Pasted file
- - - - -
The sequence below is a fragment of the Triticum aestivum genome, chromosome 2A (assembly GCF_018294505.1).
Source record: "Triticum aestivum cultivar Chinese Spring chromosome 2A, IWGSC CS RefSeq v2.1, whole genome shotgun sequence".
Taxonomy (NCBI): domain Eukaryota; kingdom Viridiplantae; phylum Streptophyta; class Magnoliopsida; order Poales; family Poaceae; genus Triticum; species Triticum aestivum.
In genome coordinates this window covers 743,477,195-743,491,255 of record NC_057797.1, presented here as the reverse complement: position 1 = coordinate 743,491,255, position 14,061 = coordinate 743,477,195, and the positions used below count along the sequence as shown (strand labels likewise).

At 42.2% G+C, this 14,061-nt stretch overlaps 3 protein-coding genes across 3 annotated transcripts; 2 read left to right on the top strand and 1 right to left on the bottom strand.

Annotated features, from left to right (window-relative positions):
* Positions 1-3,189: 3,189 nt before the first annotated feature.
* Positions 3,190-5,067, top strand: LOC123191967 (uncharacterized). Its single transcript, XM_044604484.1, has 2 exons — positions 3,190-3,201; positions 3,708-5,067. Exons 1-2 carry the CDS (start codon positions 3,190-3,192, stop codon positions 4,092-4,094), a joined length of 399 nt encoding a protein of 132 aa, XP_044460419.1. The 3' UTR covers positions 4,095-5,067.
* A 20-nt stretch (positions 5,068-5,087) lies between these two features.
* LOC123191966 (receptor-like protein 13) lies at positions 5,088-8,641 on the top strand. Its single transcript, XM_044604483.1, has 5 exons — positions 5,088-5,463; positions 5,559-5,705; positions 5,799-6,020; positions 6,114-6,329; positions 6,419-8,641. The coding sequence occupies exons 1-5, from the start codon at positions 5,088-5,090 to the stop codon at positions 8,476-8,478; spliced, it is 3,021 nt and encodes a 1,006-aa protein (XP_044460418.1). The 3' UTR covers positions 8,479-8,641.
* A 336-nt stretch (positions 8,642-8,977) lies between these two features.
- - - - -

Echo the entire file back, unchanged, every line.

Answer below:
The sequence below is a fragment of the Triticum aestivum genome, chromosome 2A (assembly GCF_018294505.1).
Source record: "Triticum aestivum cultivar Chinese Spring chromosome 2A, IWGSC CS RefSeq v2.1, whole genome shotgun sequence".
Taxonomy (NCBI): domain Eukaryota; kingdom Viridiplantae; phylum Streptophyta; class Magnoliopsida; order Poales; family Poaceae; genus Triticum; species Triticum aestivum.
In genome coordinates this window covers 743,477,195-743,491,255 of record NC_057797.1, presented here as the reverse complement: position 1 = coordinate 743,491,255, position 14,061 = coordinate 743,477,195, and the positions used below count along the sequence as shown (strand labels likewise).

At 42.2% G+C, this 14,061-nt stretch overlaps 3 protein-coding genes across 3 annotated transcripts; 2 read left to right on the top strand and 1 right to left on the bottom strand.

Annotated features, from left to right (window-relative positions):
* Positions 1-3,189: 3,189 nt before the first annotated feature.
* Positions 3,190-5,067, top strand: LOC123191967 (uncharacterized). Its single transcript, XM_044604484.1, has 2 exons — positions 3,190-3,201; positions 3,708-5,067. Exons 1-2 carry the CDS (start codon positions 3,190-3,192, stop codon positions 4,092-4,094), a joined length of 399 nt encoding a protein of 132 aa, XP_044460419.1. The 3' UTR covers positions 4,095-5,067.
* A 20-nt stretch (positions 5,068-5,087) lies between these two features.
* LOC123191966 (receptor-like protein 13) lies at positions 5,088-8,641 on the top strand. Its single transcript, XM_044604483.1, has 5 exons — positions 5,088-5,463; positions 5,559-5,705; positions 5,799-6,020; positions 6,114-6,329; positions 6,419-8,641. The coding sequence occupies exons 1-5, from the start codon at positions 5,088-5,090 to the stop codon at positions 8,476-8,478; spliced, it is 3,021 nt and encodes a 1,006-aa protein (XP_044460418.1). The 3' UTR covers positions 8,479-8,641.
* A 336-nt stretch (positions 8,642-8,977) lies between these two features.